If you want exactly once, transactional semantics using onMessage, you must use transactional MDBs. The onMessage() for a transactional MDB starts the transaction, includes the WebLogic Server JMS message received within that transaction and the publish() would also be in the same transaction. The following code sends a response to each message that it receives. It creates the connection, etc. in the ejbCreate method so that it doesn't need to create it every time onMessage is called. The QueueSender is anonymous (null Queue) since we don't know to whom we will have to reply. The ejbRemove method cleans up by closing the connection. This same approach can be used to create a receiver, subscriber or publisher.
import javax.ejb.CreateException;
import javax.ejb.EJBContext;
import javax.naming.*;
import javax.naming.directory.*;
import java.util.Hashtable;
import javax.ejb.MessageDrivenBean;
import javax.ejb.MessageDrivenContext;
import javax.jms.*;

public class MDB
implements MessageDrivenBean, MessageListener {
public static final String WLSqcf =
"javax.jms.QueueConnectionFactory";
public static final String WLSqname =
"jms.queue.TestQueue1";
public static final String WLSurl =
"t3://localhost:7001";
public static final String WLSJNDIfactory =
"weblogic.jndi.WLInitialContextFactory";
private MessageDrivenContext context;
private QueueSession session;
private QueueConnection connection = null;
private QueueConnectionFactory factory;
private InitialContext ctx;
private QueueSender QueueSender;

// Required - public constructor with no argument
public MDB() {}

// Required - ejbActivate
public void ejbActivate() {}
// Required - ejbRemove
public void ejbRemove() {
context = null;
if (connection != null) {
try {
connection.close();
} catch(Exception e) {}
connection = null;
}
}

// Required - ejbPassivate
public void ejbPassivate() {}

public void setMessageDrivenContext(
MessageDrivenContext mycontext) {
context = mycontext;
}

// Required - ejbCreate() with no arguments
public void ejbCreate () throws CreateException {
try {
// Get the initial context
Hashtable env = new Hashtable();
env.put(Context.INITIAL_CONTEXT_FACTORY, WLSJNDIfactory);
env.put(Context.PROVIDER_URL, WLSurl);
env.put(Context.REFERRAL, "throw");
ctx = new InitialContext(env);

factory = (QueueConnectionFactory)ctx.lookup(WLSqcf);

// Create a QueueConnection, QueueSession, QueueSender
connection = factory.createQueueConnection();
session = connection.createQueueSession(false,
Session.AUTO_ACKNOWLEDGE);
queueSender = session.createSender(null);
connection.start();
} catch (Exception e) {
throw(new CreateException(e.toString()));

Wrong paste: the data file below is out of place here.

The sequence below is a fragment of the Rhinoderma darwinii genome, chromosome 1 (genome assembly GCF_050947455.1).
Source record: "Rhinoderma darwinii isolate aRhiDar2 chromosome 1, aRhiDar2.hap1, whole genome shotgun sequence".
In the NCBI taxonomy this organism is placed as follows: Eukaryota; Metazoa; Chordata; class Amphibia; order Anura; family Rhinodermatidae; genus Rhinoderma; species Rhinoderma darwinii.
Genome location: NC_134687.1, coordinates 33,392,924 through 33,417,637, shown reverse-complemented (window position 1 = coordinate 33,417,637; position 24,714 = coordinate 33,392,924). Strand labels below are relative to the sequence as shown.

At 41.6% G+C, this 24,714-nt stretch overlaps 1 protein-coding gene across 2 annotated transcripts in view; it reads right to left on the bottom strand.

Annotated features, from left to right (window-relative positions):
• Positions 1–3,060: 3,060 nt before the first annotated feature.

}
}

// Implementation of MessageListener
// Throws no exceptions
public void onMessage(Message msg) {
try {
System.out.println("MDB: " +
((TextMessage)msg).getText());
msg.clearBody();
((TextMessage)msg).setText("reply message");
queueSender.send((Queue)msg.getJMSReplyTo(), msg);
}
catch(Exception e) { // Catch any exception

e.printStackTrace();
}
}
}

This approach creates a connection per EJB/MDB instance, so you might want to create a producer pool that is shared by the EJB instances. This is done by writing a class that populates a static pool with producers (see the next question for a sample producer pool). The onMessage call grabs a producer when needed. Since Sessions must be single threaded, make sure there is only one producer per session within the producer pool.


Question 10 :

How do I create a producer pool?

Answer :

The following is some pseudo-code
for a producer class.

class ProducerPool {
static Hashmap pSets = new Hashtable();
static Hashmap inUse = new Hashtable();

QueueSender get(String contextURL,
String connectionFactoryName,
String destinationName) {
String lookup = contextURL+";
"+connectionFactName+";"+destName;
synchronized(pSets) {
producer set = pSets.get(lookup);
if (set != null && set not empty)
qs = set.removeFirst();
}
if (producer == null) {
create ctx
get connect factory
create connection
create session
look up destination
qs = create queue sender
}
synchronized(inUse) {
inUse.put(qs, lookup);
}
return qs;
}

void put(QueueSender qs) {
String lookup;
synchronized(inUse) {
lookup = inUse.remove(p);
}
synchronzied(pSets) {
producer set = pSets.get(lookup);
if (set == null) {
producer set = new producer set
pSets.put(lookup, producer set);
}
producer set.add(qs);
}
}
}

Note: Static classes may be garbage collected if there are no references to them, so make sure the application server has a permanent pointer to them in some manner. One way is to reference it permanently from within a servlet or EJB when they are initialized at startup.
Here is an example of using the producer pool within the onMessage method.
onMessage() {
QueueSender qs = ProducerPool.get(...);
qs.send(...);
ProducerPool.put(qs);
}

You can pre-populate this pool by calling it from a startup class or a load-on-start servlet class.